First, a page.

AIMS will help define appropriate accountability measures

May 15th, 2004 | By | Category: 15-4: Ancient Cultures Modern Technology
By Gerald E. Gipp, Ph.D.

Gerald E. Gipp

Since the first tribal college – Diné College — opened its doors nearly 40 years ago, American Indian people have been defining, creating, and delivering higher education on our terms and in ways that are meaningful to us and our communities.

Our focus is holistic:  mind, body, and spirit. However, our tasks are daunting. Tribal colleges operate on budgets that are the lowest in U.S. higher education; our students are less prepared than others and many have families to care for; and our missions are broad.

This is the context in which tribal colleges began developing information technology (IT) infrastructures and applications.

The new American Indian Measures for Student Success initiative (AIMS) exemplifies how tribal colleges can use technology in locally-relevant ways to create change.  Recently awarded to AIHEC by Lumina Foundation for Education, the two-year project will help lay the foundation for systemic change in tribal college programs and ultimately increase American Indian participation and success in higher education.

To achieve these goals, tribal colleges will define and measure – for the first time — American Indian higher education success in ways that are meaningful to tribal people and the communities we serve.

AIHEC convened an advisory committee of national experts and tribal college leaders and held focus groups to help define relevant quantitative and qualitative indicator data for American Indian higher education success based on Native epistemologies.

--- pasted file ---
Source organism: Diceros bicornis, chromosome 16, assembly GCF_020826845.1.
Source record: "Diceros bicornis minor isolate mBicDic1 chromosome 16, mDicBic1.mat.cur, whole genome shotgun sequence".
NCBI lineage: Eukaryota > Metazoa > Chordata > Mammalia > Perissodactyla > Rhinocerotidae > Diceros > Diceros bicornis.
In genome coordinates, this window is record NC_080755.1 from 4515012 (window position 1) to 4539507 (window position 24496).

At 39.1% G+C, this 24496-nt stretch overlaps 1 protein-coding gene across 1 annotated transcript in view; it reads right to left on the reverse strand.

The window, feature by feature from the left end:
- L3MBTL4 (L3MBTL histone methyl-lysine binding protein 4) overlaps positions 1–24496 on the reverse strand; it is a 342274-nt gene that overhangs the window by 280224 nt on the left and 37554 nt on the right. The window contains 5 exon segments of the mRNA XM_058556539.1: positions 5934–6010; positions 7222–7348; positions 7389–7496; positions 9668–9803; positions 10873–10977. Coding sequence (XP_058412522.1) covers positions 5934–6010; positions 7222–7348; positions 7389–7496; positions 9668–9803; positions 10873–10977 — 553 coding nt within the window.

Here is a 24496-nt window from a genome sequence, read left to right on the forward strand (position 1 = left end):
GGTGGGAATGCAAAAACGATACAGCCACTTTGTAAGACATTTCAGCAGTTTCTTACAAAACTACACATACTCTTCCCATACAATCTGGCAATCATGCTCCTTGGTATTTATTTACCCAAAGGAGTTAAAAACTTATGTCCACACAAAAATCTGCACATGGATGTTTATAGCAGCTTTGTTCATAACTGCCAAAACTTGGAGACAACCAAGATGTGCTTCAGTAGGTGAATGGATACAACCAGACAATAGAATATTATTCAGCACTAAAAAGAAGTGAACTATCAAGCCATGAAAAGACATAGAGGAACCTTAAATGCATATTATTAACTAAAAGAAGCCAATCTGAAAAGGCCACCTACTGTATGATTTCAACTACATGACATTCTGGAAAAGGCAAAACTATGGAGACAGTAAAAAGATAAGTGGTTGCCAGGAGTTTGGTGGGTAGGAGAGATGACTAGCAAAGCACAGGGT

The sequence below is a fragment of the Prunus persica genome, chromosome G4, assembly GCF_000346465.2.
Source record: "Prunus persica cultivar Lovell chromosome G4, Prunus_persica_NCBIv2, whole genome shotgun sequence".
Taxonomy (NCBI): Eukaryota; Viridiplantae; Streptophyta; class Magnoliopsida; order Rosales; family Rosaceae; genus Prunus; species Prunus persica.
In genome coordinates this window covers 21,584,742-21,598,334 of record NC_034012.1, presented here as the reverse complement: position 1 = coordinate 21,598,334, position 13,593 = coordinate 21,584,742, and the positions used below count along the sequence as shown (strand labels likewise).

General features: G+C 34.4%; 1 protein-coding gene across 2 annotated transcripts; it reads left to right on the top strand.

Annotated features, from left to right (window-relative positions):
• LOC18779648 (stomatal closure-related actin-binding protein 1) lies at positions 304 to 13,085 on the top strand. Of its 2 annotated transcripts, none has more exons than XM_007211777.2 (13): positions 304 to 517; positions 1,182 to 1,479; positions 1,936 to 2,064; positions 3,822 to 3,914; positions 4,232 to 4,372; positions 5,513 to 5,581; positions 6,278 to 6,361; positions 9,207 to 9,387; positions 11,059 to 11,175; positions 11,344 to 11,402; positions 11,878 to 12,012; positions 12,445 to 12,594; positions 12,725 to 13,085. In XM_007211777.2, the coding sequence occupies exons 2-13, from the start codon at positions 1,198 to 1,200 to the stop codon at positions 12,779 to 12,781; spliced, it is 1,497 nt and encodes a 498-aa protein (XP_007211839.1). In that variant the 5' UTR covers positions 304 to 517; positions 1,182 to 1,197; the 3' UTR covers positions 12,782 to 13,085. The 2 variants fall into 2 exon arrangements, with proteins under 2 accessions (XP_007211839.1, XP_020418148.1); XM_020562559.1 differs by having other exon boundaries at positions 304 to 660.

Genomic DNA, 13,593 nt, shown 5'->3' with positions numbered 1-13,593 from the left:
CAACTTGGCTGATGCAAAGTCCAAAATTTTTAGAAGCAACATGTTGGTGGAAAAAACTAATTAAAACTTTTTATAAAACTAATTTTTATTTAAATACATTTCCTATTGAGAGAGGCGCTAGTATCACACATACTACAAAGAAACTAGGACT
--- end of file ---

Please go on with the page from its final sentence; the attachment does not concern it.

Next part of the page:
We are working with these groups and nationally-known data specialists to develop a dynamic IT assessment instrument. It will help define relevant quantitative and qualitative indicators for American Indian higher education success. Our goal is to ensure that each tribal college has access to data that is truly meaningful to its community within two years.

Never before collected in this holistic manner, this data will be the foundation for informed and relevant systemic change.

With growing demands for accountability, initiatives like these are more important now than ever. The standards and tests used to measure performance at mainstream universities and in large urban areas often do not make sense for small tribal colleges on rural and remote Indian reservations.  Yet these are precisely the indicators we are being forced to report today.

We believe that to be truly accountable to federal funding agencies, private sector partners, and our own communities, we must define success in relevant ways. With technology that incorporates appropriate standards, we will be able to tell our own story.

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